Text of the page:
If the reviewer really does think that Peter Hook’s bass was the soul of the band, how can you be so fawning over an album in which he seems to hardly feature?

Regret opened up Side A of Republic – it was followed in order by World, Ruined In Day and Spooky, all of which were released as 45s (but not in that particular sequence).

Ruined In A Day was released in June 1991 on 2 x CDs, 12″ vinyl and cassette. All told there were eight(!!!) mixes of the single. World, one of the other tracks on Republic (and a future single although we didn’t know it yet) was given a dub version on the 12″ while a new song, Vicious Circle, was released in two versions – the New Order Mix on the cassette and the Mike Haas mix on CD1. I thought it was the worst single they had ever released (up to this point) and I didn’t buy any of the versions…I wasn’t alone as it limped to #22 despite all the formats. I may not have bought it at the time and still don’t own a copy, but one of the remixes was given away on a compilation CD with a magazine around the same time:-

mp3 : New Order – Ruined In A Day (Reunited In A Day)

I’ve also done a bit of villainy for your previously unreleased track which is more like an Electronic outtake than anything else:-

mp3 : New Order – Vicious Circle (New Order Mix)

Moving on two months and the newly titled World (The Price of Love) became the third 45 to be lifted from the album. This time it was on 2 x CDs, 7″ and 12″ vinyl with, yet again, eight mixes of the single featuring the work of Paul Oakenfold/Steve Osborne, Brothers in Rhythm and K-Klass. There were no new songs on offer. It reached #13.

mp3 : New Order – World (Price of Love) (perfecto edit)

Finally, the dead horse was truly flogged in December 1993 when Spooky was issued as a single, To show you how ridiculous things were getting, I’m going to list all nine variations:-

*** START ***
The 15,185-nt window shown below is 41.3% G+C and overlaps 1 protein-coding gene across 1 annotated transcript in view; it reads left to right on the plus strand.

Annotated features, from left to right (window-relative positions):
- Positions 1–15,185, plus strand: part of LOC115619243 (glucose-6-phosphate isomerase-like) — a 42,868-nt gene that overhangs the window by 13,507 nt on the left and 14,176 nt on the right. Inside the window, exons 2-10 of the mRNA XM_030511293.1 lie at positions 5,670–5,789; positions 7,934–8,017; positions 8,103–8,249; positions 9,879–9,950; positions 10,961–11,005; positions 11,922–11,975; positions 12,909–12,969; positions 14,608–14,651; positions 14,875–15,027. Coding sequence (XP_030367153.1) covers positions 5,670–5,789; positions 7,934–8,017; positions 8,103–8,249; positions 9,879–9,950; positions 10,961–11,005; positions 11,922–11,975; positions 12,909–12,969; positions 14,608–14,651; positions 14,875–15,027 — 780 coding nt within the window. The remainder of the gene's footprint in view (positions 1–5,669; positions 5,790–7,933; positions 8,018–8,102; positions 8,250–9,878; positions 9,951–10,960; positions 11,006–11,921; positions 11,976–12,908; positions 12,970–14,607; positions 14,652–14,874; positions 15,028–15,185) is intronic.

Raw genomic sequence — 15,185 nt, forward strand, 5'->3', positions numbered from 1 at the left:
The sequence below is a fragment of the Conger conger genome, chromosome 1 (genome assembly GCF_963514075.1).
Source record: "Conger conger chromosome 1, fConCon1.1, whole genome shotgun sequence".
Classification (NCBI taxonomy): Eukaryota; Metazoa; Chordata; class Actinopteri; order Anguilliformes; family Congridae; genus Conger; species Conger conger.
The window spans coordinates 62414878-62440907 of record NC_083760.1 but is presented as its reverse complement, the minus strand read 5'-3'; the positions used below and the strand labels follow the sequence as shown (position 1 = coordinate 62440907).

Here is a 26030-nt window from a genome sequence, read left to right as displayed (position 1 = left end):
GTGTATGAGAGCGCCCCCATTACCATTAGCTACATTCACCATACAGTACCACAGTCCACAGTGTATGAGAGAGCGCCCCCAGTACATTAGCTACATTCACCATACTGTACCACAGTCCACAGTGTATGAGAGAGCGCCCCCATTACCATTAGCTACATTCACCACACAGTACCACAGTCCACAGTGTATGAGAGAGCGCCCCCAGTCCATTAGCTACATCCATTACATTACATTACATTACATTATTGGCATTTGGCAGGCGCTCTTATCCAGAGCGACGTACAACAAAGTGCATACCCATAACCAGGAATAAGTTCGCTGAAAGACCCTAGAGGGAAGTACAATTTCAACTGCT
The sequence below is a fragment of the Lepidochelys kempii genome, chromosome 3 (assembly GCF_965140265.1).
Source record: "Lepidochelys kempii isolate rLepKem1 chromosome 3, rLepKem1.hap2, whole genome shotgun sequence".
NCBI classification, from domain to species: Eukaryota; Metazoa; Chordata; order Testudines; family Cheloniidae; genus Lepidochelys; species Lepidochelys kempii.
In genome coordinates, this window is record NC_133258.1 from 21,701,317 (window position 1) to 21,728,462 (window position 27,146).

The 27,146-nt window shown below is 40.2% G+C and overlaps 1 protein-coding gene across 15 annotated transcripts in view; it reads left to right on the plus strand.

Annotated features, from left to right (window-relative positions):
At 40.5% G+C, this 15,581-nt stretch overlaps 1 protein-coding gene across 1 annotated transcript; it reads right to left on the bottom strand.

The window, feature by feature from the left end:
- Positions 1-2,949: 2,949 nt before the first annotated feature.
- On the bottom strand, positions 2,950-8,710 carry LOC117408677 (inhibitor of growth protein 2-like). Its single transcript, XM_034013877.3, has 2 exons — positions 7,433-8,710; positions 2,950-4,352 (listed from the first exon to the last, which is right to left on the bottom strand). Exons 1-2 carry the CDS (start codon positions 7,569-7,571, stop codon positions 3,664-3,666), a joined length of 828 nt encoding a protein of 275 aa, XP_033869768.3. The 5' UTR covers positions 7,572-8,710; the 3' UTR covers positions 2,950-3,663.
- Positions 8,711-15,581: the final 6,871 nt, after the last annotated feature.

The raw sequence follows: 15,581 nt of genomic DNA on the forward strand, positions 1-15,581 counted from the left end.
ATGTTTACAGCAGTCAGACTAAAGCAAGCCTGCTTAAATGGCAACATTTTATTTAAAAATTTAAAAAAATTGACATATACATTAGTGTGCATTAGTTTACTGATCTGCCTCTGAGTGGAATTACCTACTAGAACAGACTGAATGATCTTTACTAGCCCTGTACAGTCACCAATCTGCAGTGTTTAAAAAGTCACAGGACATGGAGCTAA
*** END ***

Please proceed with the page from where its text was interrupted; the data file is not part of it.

CD #1
1. “Spooky” (Minimix) (Remixed by Fluke)
2. “Spooky” (Magimix) (Remixed by Fluke)
3. “Spooky” (Moulimix) (Remixed by Fluke)
4. “Spooky” (album version)

CD #2:
1. “Spooky” (Out of Order Mix) (Temixed by Paul van Dyk)
2. “Spooky” (Stadium Mix) (Remixed by Tony Garcia)
3. “Spooky” (New Order in Heaven) (Remixed by Paul van Dyk)
4. “Spooky” (Boo! Dub Mix) (Remixed by Tony Garcia)
5. “Spooky” (Stadium Instrumental) (Remixed by Tony Garcia)

There was also a 12″ single but it didn’t offer anything not available on the 2 x CDs.

mp3 : New Order – Spooky (Magimix)

Tune in next week to hear the bottom of the barrel really being scraped by the record company.



I was very tempted to call an end to this series after World In Motion given that we are now onto the London era with the band signing to the label after the sad and bitter collapse of Factory.

It took nearly three years for the follow-up to the #1 hit to be released. By this time, the music scene in the UK and the US had gone through a number of major changes and there was a feeling that perhaps there was no longer a need for New Order. But doubts were banished when the first few notes of the comeback single were first heard:-

mp3 : New Order – Regret (7″ mix)

OK….it’s not exactly dance hall New Order, it’s not exactly electro New Order and it’s not exactly guitar-led New Order. But it is a rather lovely mid-tempo pop song in which the vocal comes through nice and clear over some polished and professional playing. There was no doubting that Stephen Hague‘s fingerprints were all over it as it sounded sublime coming out of a radio.

It was ‘new’ New Order, so to speak – one that seemed to promise much, albeit it was the sound of a band perhaps accepting their halcyon and wild days were over and it was time to settle down and make music for grown-ups and the baby boomers. They would no longer be a truly essential part of anyone’s aural landscape, but as long as there were enough songs of the distinction and quality of Regret, we’d have nothing much to worry about.

Except of course it didn’t happen that way.

Which is why this is the last 45 to be given a feature on its own, with all the b-sides brought together for your enjoyment. From here on in, the 45s will be lumped in on the basis of the albums they were lifted from.

Regret was released in 7″, 12″ and CD format. All of the b-sides were variations on the hit, which reached #4 in the UK, the last time the band enjoyed a Top 5 achievement:-

mp3 : New Order – Regret (New Order Mix)
mp3 : New Order – Regret (Fire Island Mix)
mp3 : New Order – Regret (Junior Dub Mix)
mp3 : New Order – Regret (Sabres Slow ‘n’ Lo)
mp3 : New Order – Regret (Sabres Fast ‘n’ Throb)

Fire Island and Junior Dub are the work of Terry Farley and Pete Heller. Sabres are that man Weatherall again…and both come in at more than 12 minutes in length. Here was the band showing that they could, indeed, still be relevant to dance halls. But you’d be hard pushed to recognise either of them as being related much to the original.